? Providing leadership, sharing and rewarding good practice.

? Dealing with the whole space, the rural and the urban, wilderness and man-made, the most treasured and memorable and as well as the unloved and degraded, will help establish the landscape as a holistic tool for planning, managing and creating sustainable development.

d. Any proposal to improve the two issues. It is recalled that in resolution 64/236 described the priority of the Conference: "The Conference will focus, among others, the following issues, which will tested and perfected in the preparatory process: the green economy in the context of sustainable development and poverty eradication, and the frame institutional framework for sustainable development."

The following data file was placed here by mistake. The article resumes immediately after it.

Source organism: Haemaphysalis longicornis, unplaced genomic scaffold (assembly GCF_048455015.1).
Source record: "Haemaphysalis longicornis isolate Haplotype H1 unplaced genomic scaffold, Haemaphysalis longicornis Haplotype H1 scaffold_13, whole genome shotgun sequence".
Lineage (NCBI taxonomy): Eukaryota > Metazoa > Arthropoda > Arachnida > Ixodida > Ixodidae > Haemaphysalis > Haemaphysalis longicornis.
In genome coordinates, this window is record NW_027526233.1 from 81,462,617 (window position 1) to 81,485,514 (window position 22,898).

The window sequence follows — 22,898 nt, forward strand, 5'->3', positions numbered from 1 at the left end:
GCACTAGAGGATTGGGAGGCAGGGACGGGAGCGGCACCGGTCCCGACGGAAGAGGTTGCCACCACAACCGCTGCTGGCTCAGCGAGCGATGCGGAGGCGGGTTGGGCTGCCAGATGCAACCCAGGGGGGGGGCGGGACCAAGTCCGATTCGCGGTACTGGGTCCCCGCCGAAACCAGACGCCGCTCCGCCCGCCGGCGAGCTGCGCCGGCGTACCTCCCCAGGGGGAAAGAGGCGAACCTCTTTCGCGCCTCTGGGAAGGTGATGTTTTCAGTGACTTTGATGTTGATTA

A UNESCO convention would encourage intergovernmental, transnational and public-private cooperation. Stimulating integrated policy making, unlocking greater value for people and the economy for now and in the future, it will help raise aspirations, reinforce democracy, encourage local culture and by recognising the true value of the landscape help ensure the creation, protection and long-term management of memorable, equitable and sustainable landscapes to improve the quality of life for all.

Kathryn Moore Chair of the IFLA Working Group for an International Landscape Convention

Desiree Martinez, President of the International Federation of Landscape Architects